The COLLOQUY I-Network – The Cause Is the Catalyst


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In “Magna Cum Loyalty,” COLLOQUY Managing Partner Kelly Hlavinka lauds Citi’s new ThankYou Point-Sharing App, which enables ThankYou Rewards members to strive for group rewards by allowing them to pool rewards points with Facebook friends. We see this sharing-network concept as further evidence of the growing power of what we call “the I-Network.” In the age of social media, consumers are creating their own networks that loyalty marketers must understand and address if their brands are to be allowed within those networks.

A recent survey by ad agency Campbell Mithun in partnership with Carbonview Research quantifies an aspect of this trend (with such terminology as “the sharing economy” and “collaborative consumption” to describe when a group of people – neighbors, family, friends, and so on – purchase and share a product or service.)

According to the study, “not only did 60% of overall respondents find the concept of sharing appealing, but a full 71% of those who have used shareable products expect to continue.” Sharing is, of course, a pragmatic concern. The study ranked the following rational benefits of “collaborative consumption” (described in their words):

* Financial – saves me money
* Environmental – is good for the environment
* Lifestyle – provides me flexibility
* Lifestyle – is practical
* Trial – provides access to goods/services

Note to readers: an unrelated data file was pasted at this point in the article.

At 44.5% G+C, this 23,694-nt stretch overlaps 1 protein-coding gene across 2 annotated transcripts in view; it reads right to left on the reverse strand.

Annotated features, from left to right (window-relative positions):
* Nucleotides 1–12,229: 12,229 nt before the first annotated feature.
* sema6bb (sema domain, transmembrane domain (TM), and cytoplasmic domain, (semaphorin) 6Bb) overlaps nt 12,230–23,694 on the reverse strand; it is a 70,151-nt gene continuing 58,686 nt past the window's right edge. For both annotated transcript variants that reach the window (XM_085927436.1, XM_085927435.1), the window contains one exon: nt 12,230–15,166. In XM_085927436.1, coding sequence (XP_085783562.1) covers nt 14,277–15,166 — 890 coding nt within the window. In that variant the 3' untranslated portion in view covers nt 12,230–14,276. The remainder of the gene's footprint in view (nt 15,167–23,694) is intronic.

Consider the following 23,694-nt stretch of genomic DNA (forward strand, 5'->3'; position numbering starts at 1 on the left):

In that list is an element that we consider to be critical to the I-Network: mutual good for members of the network – and beyond. “The cause is the catalyst,” Kelly writes in her article for this issue. “Citi’s initiative also reflects a shift from offering customers a traditional value proposition to serving up a ‘compelling cause.’ Far meatier than cause marketing, this pooling option offers members a wide spectrum of teamwork opportunities, and offers marketers a unique opportunity to learn more about what is important to their best customers. Which segments group together and which ignore the opportunity? Who turns toward altruism, pooling points to donate to needy causes? And which customers strive for big-screen TVs in time for the Super Bowl?”

The Campbell Mithun/Carbonview study touches on “cause” concepts in a ranking of emotional benefits of collaborative consumption (again, their words):

* Generosity – I can help myself and others
* Community – I’m valued and belong
* Lifestyle – I’m smart
* Lifestyle I’m more responsible
* Cultural – I’m part of a movement

Such benefits reflect COLLOQUY’s definition of the I-Network. It’s a matter of “I,” indeed (“I’m valued,” as the Campbell Mithun survey phrases it), but largely in the concept of “‘I’ as a part of ‘we'” – the “we” that the individual consumer defines as part of his or her network.

(Then, of course, there’s the wacky side of the “collaborative consumption” survey. More on that in a blog tomorrow.)

Bill Brohaugh
As managing editor, Bill Brohaugh is responsible for the day-to-day management and editorial for the COLLOQUY magazine and, the most comprehensive loyalty marketing web site in the world. In addition to writing many of the feature articles, Bill develops the editorial calendar, hires and manages outside writers and researchers and oversees print and online production. He also contributes to COLLOQUY's weekly email Market Alert and the COLLOQUYTalk series of white papers.


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